NAO advice on righting the wrongs in contracting
- 31 May 2019
- Posted by: Helen Nicol
- Category: News
The National Audit Office blog has been doing a series of “contract insights” posts in recent times, and the latest of them is about how to get contracts right, and what to do when they go wrong. It’s a sign of the times that even the “how to get it right” section has to rely on negative examples, with Crossrail and the recently-reversed privatisation of probation in the spotlight as examples of under- or mis-specified contracts gone horribly and expensively awry.
The section on responding to failure is illuminating, setting out examples of the three major options available (and linking to reports that discuss them in detail), while emphasising that they are expensive and time-consuming in their own right.
1 — Amending the performance regime and contract. The Army’s recruitment contract with Capita, wherein the former initially penalised the latter for failure to meet targets, before eventually realising that the targets would never be met, and tweaking them downwards (to a level that, at last measure, was still not being met).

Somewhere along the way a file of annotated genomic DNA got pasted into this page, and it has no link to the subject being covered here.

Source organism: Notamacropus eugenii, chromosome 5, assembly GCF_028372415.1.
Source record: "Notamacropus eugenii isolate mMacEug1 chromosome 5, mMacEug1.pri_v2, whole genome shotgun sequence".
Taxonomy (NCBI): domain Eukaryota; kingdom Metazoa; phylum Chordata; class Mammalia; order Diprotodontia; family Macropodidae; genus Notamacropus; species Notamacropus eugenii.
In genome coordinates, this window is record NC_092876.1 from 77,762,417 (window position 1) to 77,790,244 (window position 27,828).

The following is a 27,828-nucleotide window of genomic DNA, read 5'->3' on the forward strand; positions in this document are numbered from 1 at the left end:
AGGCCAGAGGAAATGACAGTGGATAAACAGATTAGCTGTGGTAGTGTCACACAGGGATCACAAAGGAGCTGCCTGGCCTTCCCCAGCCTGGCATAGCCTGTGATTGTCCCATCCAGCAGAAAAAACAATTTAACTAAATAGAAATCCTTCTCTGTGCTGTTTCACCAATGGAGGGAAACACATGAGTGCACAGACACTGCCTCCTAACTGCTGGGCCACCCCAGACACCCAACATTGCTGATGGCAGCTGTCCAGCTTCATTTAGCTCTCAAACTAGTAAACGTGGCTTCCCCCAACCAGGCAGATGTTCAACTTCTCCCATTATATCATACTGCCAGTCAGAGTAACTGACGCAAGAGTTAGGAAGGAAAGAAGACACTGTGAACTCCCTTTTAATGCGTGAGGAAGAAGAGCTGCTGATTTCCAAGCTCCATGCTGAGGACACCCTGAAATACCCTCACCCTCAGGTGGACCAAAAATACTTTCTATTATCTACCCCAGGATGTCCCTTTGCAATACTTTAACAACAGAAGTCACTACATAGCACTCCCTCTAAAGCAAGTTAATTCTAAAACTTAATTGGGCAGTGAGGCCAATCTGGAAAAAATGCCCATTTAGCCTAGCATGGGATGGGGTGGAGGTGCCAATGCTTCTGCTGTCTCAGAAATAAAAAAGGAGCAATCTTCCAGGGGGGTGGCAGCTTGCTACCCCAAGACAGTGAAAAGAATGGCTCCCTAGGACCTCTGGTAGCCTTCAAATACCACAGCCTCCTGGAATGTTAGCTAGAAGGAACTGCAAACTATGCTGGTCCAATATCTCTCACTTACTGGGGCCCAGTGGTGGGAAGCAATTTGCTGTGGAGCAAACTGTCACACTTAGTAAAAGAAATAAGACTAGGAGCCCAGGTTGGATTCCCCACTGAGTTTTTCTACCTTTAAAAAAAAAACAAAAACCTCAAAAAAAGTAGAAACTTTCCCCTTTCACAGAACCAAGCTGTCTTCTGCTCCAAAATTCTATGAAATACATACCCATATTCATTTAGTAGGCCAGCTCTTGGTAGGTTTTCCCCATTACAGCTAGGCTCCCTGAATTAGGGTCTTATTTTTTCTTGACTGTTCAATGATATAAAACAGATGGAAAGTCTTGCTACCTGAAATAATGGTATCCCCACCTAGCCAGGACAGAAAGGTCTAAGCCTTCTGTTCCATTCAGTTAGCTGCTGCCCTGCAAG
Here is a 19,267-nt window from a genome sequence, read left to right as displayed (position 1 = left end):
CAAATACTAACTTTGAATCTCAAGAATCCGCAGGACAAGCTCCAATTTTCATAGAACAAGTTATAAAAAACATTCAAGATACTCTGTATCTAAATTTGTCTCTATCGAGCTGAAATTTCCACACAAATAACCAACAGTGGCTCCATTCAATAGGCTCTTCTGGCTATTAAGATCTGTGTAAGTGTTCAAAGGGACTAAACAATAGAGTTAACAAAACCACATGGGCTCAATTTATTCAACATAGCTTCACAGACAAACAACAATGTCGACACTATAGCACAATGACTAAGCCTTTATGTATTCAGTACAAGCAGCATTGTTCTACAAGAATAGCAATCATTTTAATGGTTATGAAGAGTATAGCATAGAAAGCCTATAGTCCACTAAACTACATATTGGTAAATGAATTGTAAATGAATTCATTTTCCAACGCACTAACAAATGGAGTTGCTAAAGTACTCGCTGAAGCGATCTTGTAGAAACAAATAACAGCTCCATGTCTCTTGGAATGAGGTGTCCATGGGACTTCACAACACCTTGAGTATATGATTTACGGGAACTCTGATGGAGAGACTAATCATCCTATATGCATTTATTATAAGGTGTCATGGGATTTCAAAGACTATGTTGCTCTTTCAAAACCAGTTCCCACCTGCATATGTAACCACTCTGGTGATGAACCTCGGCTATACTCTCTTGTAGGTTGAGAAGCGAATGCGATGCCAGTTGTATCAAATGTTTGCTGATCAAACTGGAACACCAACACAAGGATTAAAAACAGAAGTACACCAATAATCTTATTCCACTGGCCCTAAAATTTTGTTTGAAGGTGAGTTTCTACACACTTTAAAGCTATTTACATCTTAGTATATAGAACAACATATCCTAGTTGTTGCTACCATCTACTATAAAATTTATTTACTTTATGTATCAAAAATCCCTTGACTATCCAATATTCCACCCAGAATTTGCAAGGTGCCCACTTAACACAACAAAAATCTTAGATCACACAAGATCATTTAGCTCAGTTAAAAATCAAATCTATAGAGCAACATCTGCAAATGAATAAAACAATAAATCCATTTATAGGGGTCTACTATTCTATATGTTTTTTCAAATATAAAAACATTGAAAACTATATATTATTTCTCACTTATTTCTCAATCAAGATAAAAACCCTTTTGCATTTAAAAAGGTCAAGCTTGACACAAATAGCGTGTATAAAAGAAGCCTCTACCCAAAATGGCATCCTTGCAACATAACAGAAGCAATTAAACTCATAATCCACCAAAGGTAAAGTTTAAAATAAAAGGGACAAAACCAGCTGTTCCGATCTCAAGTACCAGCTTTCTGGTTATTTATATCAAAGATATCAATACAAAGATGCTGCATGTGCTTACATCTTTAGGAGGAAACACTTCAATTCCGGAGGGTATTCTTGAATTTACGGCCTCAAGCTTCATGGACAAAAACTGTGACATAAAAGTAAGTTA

2 — Contract renegotiation. This is ongoing in the case of the Emergency Services Network; “negotiations to agree the full set of contractual changes are behind schedule and the extent to which the Home Office’s objectives for renegotiation will be met is unclear.”
3 — Early termination. See again the “Transforming Rehabilitation” trainwreck.
Willson finishes up by observing that these cases all “demonstrate the continuing importance for contracting organisations to act intelligently by knowing what they want to achieve, understanding how contracts are performing and recognising how and where issues arise, so as to be able to respond appropriately.” Which is good, simple advice — though it’s somehow still shocking that it’s necessary.